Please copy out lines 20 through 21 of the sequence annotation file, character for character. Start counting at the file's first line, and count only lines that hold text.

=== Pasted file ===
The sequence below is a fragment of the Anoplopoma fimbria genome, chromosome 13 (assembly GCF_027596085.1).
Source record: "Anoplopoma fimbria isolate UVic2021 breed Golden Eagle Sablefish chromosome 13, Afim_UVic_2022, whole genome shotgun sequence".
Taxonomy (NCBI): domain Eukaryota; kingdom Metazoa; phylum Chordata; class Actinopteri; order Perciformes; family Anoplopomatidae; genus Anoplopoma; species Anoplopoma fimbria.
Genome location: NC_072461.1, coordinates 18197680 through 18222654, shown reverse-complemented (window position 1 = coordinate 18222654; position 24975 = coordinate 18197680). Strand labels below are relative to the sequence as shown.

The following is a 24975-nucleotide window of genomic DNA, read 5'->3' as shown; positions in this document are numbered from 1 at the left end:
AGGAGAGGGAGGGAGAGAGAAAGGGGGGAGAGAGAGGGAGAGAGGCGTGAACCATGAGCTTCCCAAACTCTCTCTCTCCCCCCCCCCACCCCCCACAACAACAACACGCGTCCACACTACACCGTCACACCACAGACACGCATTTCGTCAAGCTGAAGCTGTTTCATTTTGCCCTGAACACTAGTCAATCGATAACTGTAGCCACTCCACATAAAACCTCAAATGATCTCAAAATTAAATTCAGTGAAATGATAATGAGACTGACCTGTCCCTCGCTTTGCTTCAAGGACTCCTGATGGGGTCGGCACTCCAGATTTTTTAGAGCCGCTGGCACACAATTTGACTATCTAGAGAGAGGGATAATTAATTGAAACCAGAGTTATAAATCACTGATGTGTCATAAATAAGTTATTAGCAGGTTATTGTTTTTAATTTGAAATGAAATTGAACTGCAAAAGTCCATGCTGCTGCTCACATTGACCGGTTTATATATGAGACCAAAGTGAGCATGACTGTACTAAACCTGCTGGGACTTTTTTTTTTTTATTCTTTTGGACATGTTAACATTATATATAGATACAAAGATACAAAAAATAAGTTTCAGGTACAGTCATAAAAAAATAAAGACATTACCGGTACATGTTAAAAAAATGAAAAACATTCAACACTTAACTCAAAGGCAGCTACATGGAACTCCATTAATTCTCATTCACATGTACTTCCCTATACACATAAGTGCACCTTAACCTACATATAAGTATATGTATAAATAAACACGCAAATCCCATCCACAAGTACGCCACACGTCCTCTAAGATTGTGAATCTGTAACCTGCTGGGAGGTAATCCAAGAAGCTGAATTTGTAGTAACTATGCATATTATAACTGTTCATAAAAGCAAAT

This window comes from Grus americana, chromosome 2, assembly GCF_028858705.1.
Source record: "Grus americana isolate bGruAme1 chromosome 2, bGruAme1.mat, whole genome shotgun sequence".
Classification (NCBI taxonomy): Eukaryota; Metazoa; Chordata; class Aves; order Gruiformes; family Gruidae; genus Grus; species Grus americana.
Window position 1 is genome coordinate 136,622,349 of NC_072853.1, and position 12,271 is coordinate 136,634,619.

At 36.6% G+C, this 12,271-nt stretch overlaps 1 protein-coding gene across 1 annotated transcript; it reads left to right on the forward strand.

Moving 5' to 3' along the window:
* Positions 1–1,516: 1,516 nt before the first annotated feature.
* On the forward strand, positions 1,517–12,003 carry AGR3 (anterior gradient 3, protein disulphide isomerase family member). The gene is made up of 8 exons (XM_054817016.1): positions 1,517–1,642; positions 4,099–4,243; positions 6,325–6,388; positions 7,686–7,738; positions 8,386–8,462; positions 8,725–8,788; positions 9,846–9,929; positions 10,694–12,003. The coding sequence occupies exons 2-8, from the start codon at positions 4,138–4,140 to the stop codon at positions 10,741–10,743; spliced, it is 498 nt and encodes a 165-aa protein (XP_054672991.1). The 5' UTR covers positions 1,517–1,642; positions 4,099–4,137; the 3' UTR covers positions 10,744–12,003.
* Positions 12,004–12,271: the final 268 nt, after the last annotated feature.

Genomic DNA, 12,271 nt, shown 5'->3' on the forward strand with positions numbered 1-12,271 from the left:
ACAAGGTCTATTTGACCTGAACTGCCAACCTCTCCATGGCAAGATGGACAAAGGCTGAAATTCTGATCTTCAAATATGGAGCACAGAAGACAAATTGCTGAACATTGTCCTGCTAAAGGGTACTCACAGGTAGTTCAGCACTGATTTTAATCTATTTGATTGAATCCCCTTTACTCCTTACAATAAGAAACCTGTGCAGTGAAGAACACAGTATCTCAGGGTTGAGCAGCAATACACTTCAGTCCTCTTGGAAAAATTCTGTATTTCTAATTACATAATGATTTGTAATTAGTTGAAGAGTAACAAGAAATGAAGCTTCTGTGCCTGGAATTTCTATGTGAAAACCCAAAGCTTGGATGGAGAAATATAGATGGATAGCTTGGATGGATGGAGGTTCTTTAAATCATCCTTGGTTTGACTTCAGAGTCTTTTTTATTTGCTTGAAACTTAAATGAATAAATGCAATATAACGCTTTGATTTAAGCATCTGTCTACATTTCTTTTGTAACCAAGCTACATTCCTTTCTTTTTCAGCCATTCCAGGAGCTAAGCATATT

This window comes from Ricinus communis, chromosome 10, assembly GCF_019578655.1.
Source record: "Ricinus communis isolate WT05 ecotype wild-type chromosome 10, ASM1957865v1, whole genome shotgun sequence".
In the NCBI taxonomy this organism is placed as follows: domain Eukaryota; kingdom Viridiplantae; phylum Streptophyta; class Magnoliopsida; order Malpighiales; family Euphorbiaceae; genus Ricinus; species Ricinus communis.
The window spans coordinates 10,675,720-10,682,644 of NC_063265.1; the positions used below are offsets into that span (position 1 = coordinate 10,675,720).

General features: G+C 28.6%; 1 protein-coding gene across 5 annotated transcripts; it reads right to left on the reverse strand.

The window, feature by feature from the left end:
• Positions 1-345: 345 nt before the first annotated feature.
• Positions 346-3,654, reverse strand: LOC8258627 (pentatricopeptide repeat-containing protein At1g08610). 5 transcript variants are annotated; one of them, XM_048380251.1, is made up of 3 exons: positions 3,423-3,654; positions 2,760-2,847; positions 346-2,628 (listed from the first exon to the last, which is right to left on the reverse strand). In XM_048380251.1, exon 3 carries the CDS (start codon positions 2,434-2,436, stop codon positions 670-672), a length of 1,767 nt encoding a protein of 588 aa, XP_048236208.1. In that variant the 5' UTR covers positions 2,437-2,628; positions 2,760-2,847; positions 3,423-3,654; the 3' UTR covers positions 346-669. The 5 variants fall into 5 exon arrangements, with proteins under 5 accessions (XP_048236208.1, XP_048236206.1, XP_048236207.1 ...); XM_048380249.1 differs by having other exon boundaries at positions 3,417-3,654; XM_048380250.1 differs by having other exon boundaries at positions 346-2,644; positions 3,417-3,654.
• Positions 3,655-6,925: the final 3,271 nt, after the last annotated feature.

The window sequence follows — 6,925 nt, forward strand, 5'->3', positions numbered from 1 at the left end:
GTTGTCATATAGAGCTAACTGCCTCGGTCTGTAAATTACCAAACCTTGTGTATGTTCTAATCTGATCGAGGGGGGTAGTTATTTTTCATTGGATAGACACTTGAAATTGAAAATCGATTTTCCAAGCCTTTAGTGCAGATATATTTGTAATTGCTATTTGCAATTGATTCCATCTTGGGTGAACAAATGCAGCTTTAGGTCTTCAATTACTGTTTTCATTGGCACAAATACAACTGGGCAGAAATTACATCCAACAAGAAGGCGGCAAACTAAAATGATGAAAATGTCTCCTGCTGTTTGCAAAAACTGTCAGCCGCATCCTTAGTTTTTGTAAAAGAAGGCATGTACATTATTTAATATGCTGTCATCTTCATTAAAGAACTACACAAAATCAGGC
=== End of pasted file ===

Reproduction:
In the NCBI taxonomy this organism is placed as follows: domain Eukaryota; kingdom Viridiplantae; phylum Streptophyta; class Magnoliopsida; order Malpighiales; family Euphorbiaceae; genus Ricinus; species Ricinus communis.
The window spans coordinates 10,675,720-10,682,644 of NC_063265.1; the positions used below are offsets into that span (position 1 = coordinate 10,675,720).